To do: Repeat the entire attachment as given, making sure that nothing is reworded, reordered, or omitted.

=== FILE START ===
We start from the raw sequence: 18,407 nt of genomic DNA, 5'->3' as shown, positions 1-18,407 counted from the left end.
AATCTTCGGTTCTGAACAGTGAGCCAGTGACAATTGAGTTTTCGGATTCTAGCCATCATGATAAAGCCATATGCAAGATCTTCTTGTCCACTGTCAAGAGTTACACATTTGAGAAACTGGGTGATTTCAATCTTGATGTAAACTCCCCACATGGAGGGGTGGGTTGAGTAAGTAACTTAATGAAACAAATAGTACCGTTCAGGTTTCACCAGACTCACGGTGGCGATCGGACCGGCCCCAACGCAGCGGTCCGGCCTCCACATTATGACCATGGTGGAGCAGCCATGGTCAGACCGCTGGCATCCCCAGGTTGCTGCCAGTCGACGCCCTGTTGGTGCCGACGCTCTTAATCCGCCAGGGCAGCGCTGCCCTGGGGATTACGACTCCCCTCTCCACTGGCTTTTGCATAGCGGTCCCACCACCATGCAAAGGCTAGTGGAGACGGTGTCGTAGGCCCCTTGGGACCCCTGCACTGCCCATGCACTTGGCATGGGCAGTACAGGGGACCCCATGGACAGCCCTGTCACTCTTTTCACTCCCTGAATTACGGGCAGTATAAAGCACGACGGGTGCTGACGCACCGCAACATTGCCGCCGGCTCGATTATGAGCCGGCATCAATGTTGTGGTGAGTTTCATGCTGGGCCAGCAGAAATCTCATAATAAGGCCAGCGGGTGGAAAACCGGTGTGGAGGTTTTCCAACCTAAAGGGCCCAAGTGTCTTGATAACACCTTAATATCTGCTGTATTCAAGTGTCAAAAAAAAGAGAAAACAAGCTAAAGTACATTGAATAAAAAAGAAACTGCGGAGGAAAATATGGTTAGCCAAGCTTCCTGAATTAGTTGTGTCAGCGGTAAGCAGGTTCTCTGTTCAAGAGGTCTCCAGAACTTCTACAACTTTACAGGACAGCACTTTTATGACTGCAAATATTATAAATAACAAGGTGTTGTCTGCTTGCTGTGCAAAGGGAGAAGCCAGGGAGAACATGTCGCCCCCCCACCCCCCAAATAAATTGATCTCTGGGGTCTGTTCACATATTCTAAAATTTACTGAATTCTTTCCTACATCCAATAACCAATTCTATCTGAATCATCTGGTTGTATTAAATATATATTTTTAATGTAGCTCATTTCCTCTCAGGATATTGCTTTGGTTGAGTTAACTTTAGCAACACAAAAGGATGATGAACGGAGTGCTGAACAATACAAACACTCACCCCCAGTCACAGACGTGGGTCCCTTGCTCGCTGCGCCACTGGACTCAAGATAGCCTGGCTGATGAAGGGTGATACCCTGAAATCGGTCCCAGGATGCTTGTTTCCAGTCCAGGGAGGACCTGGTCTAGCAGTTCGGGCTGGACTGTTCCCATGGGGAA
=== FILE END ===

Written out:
We start from the raw sequence: 18,407 nt of genomic DNA, 5'->3' as shown, positions 1-18,407 counted from the left end.
AATCTTCGGTTCTGAACAGTGAGCCAGTGACAATTGAGTTTTCGGATTCTAGCCATCATGATAAAGCCATATGCAAGATCTTCTTGTCCACTGTCAAGAGTTACACATTTGAGAAACTGGGTGATTTCAATCTTGATGTAAACTCCCCACATGGAGGGGTGGGTTGAGTAAGTAACTTAATGAAACAAATAGTACCGTTCAGGTTTCACCAGACTCACGGTGGCGATCGGACCGGCCCCAACGCAGCGGTCCGGCCTCCACATTATGACCATGGTGGAGCAGCCATGGTCAGACCGCTGGCATCCCCAGGTTGCTGCCAGTCGACGCCCTGTTGGTGCCGACGCTCTTAATCCGCCAGGGCAGCGCTGCCCTGGGGATTACGACTCCCCTCTCCACTGGCTTTTGCATAGCGGTCCCACCACCATGCAAAGGCTAGTGGAGACGGTGTCGTAGGCCCCTTGGGACCCCTGCACTGCCCATGCACTTGGCATGGGCAGTACAGGGGACCCCATGGACAGCCCTGTCACTCTTTTCACTCCCTGAATTACGGGCAGTATAAAGCACGACGGGTGCTGACGCACCGCAACATTGCCGCCGGCTCGATTATGAGCCGGCATCAATGTTGTGGTGAGTTTCATGCTGGGCCAGCAGAAATCTCATAATAAGGCCAGCGGGTGGAAAACCGGTGTGGAGGTTTTCCAACCTAAAGGGCCCAAGTGTCTTGATAACACCTTAATATCTGCTGTATTCAAGTGTCAAAAAAAAGAGAAAACAAGCTAAAGTACATTGAATAAAAAAGAAACTGCGGAGGAAAATATGGTTAGCCAAGCTTCCTGAATTAGTTGTGTCAGCGGTAAGCAGGTTCTCTGTTCAAGAGGTCTCCAGAACTTCTACAACTTTACAGGACAGCACTTTTATGACTGCAAATATTATAAATAACAAGGTGTTGTCTGCTTGCTGTGCAAAGGGAGAAGCCAGGGAGAACATGTCGCCCCCCCACCCCCCAAATAAATTGATCTCTGGGGTCTGTTCACATATTCTAAAATTTACTGAATTCTTTCCTACATCCAATAACCAATTCTATCTGAATCATCTGGTTGTATTAAATATATATTTTTAATGTAGCTCATTTCCTCTCAGGATATTGCTTTGGTTGAGTTAACTTTAGCAACACAAAAGGATGATGAACGGAGTGCTGAACAATACAAACACTCACCCCCAGTCACAGACGTGGGTCCCTTGCTCGCTGCGCCACTGGACTCAAGATAGCCTGGCTGATGAAGGGTGATACCCTGAAATCGGTCCCAGGATGCTTGTTTCCAGTCCAGGGAGGACCTGGTCTAGCAGTTCGGGCTGGACTGTTCCCATGGGGAA